7.  Any map lovers out there MUST check out the new map resource at the Digital Library of America (DLA).  There are now some 38,000 historical maps that can be viewed at the DLA.  A colleague at work shared the following link that explains how this astounding resource came to be so available to the public.  Thank you Dave for pointing out this link . . . and THANK YOU David Rumsey for painstakingly digitizing your huge collection and deciding to make it accessible on the Internet rather than locked away in a brick and mortar library!

And to end this post- May Day post with a return to the theme of flowers in May . . . today is the annual Mayflower luncheon of the Virginia Mayflower Society.  This year we will be at Natural Bridge, Virginia (which was once owned by Thomas Jefferson).  Remember the old saying, "April showers may bring May flowers . . . but it's the Mayflower that brings the Pilgrims!"
_ _ _ _ _ _ _ _ _ _ _ _ _ _ _

Copyright 2013, John D. Tew
_ _ _ _ _ _ _ _ _ _ _ _ _ _ _    


  1. I know the answer to your quiz question. My daughter has two degrees from Simmons College. Their alumna group on Facebook posted photos of this years May Day dancing 'round the May pole.

  2. Yikes, Simmons grad here; I must have been off hiking... Or perhaps the South Hall gals were a bit too avant garde.

    Dreadful reading about the Labor Riots. It mentioned the picketers were unarmed, but maybe that wasn't established until afterward, or someone threw a stone and all hell broke loose. It was a stressful era. I'd like to think crowd control has become more sophisticated since Kent State, but I suppose, as in the movie, "Do the Right Thing", little things can merge/react/snowball into a full scale amok, or one little thing is done, or isn't done, and everything turns out okay. As long as we keep learning and moving forward...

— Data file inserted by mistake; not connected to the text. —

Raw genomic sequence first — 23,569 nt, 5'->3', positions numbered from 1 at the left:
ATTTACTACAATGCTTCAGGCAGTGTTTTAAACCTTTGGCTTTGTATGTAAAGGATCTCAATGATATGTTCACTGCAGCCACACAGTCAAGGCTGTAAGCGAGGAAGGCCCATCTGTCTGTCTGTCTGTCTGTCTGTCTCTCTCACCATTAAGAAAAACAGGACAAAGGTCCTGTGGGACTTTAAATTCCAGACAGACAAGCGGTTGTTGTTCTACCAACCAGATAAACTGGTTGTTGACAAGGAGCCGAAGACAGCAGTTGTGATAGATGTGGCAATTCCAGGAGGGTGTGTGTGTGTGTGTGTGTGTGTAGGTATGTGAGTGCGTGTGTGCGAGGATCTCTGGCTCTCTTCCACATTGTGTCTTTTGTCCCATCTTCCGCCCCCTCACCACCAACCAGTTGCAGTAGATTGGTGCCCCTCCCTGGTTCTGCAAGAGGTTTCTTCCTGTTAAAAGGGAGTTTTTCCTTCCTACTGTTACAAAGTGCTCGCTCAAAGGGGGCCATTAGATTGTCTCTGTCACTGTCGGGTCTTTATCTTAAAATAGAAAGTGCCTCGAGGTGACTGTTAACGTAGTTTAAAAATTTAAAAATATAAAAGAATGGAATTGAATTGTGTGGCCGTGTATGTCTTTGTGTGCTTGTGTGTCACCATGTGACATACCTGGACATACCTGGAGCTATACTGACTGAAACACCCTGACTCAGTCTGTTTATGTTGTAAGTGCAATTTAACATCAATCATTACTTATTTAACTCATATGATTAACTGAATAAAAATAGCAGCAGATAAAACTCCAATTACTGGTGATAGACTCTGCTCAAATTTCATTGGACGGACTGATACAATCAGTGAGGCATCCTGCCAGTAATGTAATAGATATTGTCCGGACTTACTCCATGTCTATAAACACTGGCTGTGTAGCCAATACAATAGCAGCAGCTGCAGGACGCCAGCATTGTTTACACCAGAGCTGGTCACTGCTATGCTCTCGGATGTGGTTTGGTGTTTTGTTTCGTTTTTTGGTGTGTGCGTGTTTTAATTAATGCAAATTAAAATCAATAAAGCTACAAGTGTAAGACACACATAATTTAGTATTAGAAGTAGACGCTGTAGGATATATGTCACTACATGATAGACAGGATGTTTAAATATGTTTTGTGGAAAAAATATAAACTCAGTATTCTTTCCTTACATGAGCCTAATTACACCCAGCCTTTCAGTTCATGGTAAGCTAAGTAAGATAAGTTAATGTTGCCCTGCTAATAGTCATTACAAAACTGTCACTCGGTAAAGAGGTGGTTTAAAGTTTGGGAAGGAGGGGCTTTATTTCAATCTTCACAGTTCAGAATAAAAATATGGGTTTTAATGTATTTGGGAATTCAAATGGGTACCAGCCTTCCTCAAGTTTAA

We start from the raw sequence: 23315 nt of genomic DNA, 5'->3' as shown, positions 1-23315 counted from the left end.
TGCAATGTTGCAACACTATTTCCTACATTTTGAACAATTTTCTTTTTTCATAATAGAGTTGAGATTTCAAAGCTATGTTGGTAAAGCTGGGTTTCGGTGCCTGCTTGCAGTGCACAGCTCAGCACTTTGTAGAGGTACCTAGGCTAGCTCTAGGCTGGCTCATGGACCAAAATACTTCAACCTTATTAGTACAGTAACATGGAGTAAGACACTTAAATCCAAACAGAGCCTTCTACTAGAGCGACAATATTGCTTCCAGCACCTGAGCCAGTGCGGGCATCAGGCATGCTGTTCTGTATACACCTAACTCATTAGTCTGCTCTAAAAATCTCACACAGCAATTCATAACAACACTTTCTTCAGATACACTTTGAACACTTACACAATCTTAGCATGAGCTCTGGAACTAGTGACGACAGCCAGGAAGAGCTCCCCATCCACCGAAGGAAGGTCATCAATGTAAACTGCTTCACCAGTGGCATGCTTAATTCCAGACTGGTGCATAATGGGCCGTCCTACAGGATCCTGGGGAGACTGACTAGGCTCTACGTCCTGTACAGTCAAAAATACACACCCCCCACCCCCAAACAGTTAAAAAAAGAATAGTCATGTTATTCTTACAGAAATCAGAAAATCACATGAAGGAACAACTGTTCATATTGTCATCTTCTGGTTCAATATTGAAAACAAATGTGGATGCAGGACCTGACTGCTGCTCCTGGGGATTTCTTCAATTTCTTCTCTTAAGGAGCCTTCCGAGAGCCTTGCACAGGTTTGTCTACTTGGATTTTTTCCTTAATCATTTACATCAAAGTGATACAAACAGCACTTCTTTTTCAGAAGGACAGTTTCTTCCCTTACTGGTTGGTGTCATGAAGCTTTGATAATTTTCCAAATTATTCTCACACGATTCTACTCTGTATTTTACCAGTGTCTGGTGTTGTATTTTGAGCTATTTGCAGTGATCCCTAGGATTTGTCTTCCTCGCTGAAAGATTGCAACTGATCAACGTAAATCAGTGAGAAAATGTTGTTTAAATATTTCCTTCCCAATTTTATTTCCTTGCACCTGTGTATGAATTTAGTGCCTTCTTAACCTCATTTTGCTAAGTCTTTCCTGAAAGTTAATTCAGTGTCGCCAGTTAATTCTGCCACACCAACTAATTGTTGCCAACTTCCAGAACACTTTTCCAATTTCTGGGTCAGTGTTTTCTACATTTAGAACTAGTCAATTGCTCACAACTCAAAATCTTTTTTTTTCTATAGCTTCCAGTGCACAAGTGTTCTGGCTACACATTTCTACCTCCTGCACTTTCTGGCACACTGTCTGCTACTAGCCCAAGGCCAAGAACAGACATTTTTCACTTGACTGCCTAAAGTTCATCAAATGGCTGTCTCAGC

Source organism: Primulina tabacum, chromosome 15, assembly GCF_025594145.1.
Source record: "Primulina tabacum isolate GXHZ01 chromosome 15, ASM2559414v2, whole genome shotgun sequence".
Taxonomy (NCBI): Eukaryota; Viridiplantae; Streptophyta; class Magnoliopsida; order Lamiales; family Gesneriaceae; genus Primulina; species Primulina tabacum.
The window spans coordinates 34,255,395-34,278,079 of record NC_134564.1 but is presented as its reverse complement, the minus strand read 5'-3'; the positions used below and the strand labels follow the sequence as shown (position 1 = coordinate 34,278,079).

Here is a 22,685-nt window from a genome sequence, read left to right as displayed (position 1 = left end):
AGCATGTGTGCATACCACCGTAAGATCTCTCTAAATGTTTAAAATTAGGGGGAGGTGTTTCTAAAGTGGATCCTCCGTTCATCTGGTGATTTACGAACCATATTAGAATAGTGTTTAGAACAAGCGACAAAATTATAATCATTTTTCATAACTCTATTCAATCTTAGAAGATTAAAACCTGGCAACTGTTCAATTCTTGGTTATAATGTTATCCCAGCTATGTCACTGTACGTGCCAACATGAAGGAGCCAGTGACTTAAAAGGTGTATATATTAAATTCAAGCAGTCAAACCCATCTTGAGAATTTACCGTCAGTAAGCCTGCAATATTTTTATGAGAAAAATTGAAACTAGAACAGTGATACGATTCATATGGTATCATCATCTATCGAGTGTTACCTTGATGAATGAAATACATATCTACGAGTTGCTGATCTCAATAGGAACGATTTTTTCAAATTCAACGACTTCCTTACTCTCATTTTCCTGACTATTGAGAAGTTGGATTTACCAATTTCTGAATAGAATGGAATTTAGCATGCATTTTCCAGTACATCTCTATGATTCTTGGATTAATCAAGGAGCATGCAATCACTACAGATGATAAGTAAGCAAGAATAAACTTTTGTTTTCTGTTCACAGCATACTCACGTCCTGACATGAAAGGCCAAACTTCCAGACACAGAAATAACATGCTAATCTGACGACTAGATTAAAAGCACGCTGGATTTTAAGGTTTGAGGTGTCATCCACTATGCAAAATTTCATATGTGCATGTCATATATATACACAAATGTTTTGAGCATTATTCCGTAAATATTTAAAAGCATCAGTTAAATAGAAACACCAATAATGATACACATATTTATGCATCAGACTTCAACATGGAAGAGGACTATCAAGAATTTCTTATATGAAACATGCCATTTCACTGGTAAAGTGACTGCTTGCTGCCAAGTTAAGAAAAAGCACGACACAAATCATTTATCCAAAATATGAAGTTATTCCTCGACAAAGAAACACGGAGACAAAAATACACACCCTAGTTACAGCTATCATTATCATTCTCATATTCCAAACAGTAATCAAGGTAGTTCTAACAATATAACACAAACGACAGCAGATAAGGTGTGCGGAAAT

3. Hi Heather and Pam!

    Actually, the college I had in mind is Bryn Mawr. Maypole dancing has reportedly been a tradition there since 1900. The college website describes the May Day festivities thus: May Day
    All-day celebration that occurs the Sunday after the last week of classes. The entire college community comes together for a day of medieval festivity and a general good time. May Day begins with the seniors rising to go wake the President of the College; followed by class breakfasts. Following breakfast, May Day gets kicked off with a parade that begins at Rockefeller Arch and ends on Merion Green. After the parade, there is Maypole Dancing. Each class gets a Maypole in its class color, and the McBride/Graduate Student Maypole is in the McBride color of purple and the college color of yellow. There are many events throughout the day, including Scottish dancing, Morris dancing, the traditional King Arthur Play, the sophomore class play, the Robin Hood Play, a cappella concerts, various cultural dancing and music displays, and there is always a large concert in the afternoon on the Merion Green. May Day is concluded with the traditional showing of 'The Philadelphia Story,' starring fellow Mawrter Katharine Hepburn. The last step sing of the year is held on this night." My understanding was that Bryn Mawr had been doing the maypole celebrations since March 1900. I did not know about Simmons, but found on the internet that 2012 marked its 100th year of the maypole tradition. It appears both answers might be correct -- Bryn Mawr's celebration started earlier, but was not an annual event all that time. Simmons started about 12 years later but appears to have been an annual event for longer.

  4. Pam: Your post and mention of the protesters maybe throwing a stone, but otherwise being unarmed made me think about Kent State where a similar incident took place on May 4, 1970 -- 43 years before yesterday's post here. Four dead in Ohio. :-(